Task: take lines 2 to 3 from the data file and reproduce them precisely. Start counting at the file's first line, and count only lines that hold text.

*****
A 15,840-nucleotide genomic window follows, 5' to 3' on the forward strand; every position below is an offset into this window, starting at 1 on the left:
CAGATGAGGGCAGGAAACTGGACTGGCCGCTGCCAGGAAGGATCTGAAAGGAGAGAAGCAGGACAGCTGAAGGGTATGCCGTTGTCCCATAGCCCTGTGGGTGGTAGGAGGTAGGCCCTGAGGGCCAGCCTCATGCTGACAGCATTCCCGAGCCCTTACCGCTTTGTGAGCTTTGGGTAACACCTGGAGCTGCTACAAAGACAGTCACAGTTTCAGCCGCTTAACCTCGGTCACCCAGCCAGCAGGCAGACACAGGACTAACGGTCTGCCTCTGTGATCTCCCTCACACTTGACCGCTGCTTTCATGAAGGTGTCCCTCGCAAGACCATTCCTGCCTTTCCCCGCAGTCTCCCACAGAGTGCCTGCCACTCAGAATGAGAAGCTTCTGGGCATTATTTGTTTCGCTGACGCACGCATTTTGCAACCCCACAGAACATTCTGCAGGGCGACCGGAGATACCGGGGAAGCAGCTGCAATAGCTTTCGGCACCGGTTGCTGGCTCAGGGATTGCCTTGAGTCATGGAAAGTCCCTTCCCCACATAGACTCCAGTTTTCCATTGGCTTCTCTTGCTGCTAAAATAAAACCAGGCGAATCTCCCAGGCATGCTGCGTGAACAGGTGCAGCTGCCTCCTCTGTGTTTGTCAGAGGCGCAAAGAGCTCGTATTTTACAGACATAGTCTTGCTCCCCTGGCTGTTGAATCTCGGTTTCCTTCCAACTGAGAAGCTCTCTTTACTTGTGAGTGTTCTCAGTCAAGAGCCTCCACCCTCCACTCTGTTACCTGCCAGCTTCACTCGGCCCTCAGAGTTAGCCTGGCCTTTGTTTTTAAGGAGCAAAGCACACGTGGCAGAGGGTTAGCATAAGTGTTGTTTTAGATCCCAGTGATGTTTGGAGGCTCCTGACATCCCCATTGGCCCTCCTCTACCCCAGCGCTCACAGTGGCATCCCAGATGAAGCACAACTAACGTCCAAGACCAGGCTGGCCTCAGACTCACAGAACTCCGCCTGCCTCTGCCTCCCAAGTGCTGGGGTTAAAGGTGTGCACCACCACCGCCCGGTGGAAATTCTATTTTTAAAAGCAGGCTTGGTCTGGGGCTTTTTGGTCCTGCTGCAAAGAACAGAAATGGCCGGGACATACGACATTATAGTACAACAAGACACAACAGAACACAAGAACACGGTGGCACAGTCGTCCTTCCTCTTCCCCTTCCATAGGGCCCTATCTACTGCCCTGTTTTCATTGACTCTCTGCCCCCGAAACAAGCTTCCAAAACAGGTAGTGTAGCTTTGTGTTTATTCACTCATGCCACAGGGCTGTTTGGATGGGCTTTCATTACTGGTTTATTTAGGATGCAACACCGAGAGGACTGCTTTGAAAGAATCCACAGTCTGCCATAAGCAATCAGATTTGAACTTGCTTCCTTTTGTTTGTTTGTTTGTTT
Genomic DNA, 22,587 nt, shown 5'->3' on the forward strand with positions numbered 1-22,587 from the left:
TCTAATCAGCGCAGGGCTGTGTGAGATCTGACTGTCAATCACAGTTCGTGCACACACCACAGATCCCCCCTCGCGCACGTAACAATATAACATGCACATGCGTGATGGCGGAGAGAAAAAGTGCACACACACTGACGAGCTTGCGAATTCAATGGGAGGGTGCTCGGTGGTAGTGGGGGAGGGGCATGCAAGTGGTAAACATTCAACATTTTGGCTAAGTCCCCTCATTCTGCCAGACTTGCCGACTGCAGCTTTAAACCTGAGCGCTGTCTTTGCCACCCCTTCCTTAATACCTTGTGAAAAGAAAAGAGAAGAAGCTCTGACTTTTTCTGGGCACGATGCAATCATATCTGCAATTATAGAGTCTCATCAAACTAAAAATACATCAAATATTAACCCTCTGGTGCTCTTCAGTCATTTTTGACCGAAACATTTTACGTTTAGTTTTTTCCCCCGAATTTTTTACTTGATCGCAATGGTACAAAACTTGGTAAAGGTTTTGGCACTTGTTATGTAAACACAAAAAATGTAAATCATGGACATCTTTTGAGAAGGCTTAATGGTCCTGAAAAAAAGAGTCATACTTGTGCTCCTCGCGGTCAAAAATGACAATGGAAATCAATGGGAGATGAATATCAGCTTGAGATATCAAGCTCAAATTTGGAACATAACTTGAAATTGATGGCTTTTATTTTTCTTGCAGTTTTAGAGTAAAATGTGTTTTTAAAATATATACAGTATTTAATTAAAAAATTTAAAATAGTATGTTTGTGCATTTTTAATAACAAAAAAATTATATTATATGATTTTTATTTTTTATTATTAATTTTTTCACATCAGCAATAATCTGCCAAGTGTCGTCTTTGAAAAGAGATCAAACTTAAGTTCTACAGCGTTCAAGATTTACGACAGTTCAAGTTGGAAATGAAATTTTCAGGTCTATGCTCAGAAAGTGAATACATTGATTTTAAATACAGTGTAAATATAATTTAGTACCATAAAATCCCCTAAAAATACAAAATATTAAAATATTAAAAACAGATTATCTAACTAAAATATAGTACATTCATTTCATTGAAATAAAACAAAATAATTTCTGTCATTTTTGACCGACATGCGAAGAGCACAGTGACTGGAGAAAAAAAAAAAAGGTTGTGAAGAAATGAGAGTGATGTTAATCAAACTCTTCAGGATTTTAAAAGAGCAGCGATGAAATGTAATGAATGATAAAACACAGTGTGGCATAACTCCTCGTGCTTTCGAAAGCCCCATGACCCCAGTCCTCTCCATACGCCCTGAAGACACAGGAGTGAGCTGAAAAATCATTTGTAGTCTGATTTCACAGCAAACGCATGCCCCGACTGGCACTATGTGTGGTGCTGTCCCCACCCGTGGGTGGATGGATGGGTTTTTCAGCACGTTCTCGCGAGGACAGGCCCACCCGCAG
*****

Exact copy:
CAGATGAGGGCAGGAAACTGGACTGGCCGCTGCCAGGAAGGATCTGAAAGGAGAGAAGCAGGACAGCTGAAGGGTATGCCGTTGTCCCATAGCCCTGTGGGTGGTAGGAGGTAGGCCCTGAGGGCCAGCCTCATGCTGACAGCATTCCCGAGCCCTTACCGCTTTGTGAGCTTTGGGTAACACCTGGAGCTGCTACAAAGACAGTCACAGTTTCAGCCGCTTAACCTCGGTCACCCAGCCAGCAGGCAGACACAGGACTAACGGTCTGCCTCTGTGATCTCCCTCACACTTGACCGCTGCTTTCATGAAGGTGTCCCTCGCAAGACCATTCCTGCCTTTCCCCGCAGTCTCCCACAGAGTGCCTGCCACTCAGAATGAGAAGCTTCTGGGCATTATTTGTTTCGCTGACGCACGCATTTTGCAACCCCACAGAACATTCTGCAGGGCGACCGGAGATACCGGGGAAGCAGCTGCAATAGCTTTCGGCACCGGTTGCTGGCTCAGGGATTGCCTTGAGTCATGGAAAGTCCCTTCCCCACATAGACTCCAGTTTTCCATTGGCTTCTCTTGCTGCTAAAATAAAACCAGGCGAATCTCCCAGGCATGCTGCGTGAACAGGTGCAGCTGCCTCCTCTGTGTTTGTCAGAGGCGCAAAGAGCTCGTATTTTACAGACATAGTCTTGCTCCCCTGGCTGTTGAATCTCGGTTTCCTTCCAACTGAGAAGCTCTCTTTACTTGTGAGTGTTCTCAGTCAAGAGCCTCCACCCTCCACTCTGTTACCTGCCAGCTTCACTCGGCCCTCAGAGTTAGCCTGGCCTTTGTTTTTAAGGAGCAAAGCACACGTGGCAGAGGGTTAGCATAAGTGTTGTTTTAGATCCCAGTGATGTTTGGAGGCTCCTGACATCCCCATTGGCCCTCCTCTACCCCAGCGCTCACAGTGGCATCCCAGATGAAGCACAACTAACGTCCAAGACCAGGCTGGCCTCAGACTCACAGAACTCCGCCTGCCTCTGCCTCCCAAGTGCTGGGGTTAAAGGTGTGCACCACCACCGCCCGGTGGAAATTCTATTTTTAAAAGCAGGCTTGGTCTGGGGCTTTTTGGTCCTGCTGCAAAGAACAGAAATGGCCGGGACATACGACATTATAGTACAACAAGACACAACAGAACACAAGAACACGGTGGCACAGTCGTCCTTCCTCTTCCCCTTCCATAGGGCCCTATCTACTGCCCTGTTTTCATTGACTCTCTGCCCCCGAAACAAGCTTCCAAAACAGGTAGTGTAGCTTTGTGTTTATTCACTCATGCCACAGGGCTGTTTGGATGGGCTTTCATTACTGGTTTATTTAGGATGCAACACCGAGAGGACTGCTTTGAAAGAATCCACAGTCTGCCATAAGCAATCAGATTTGAACTTGCTTCCTTTTGTTTGTTTGTTTGTTT
Genomic DNA, 22,587 nt, shown 5'->3' on the forward strand with positions numbered 1-22,587 from the left: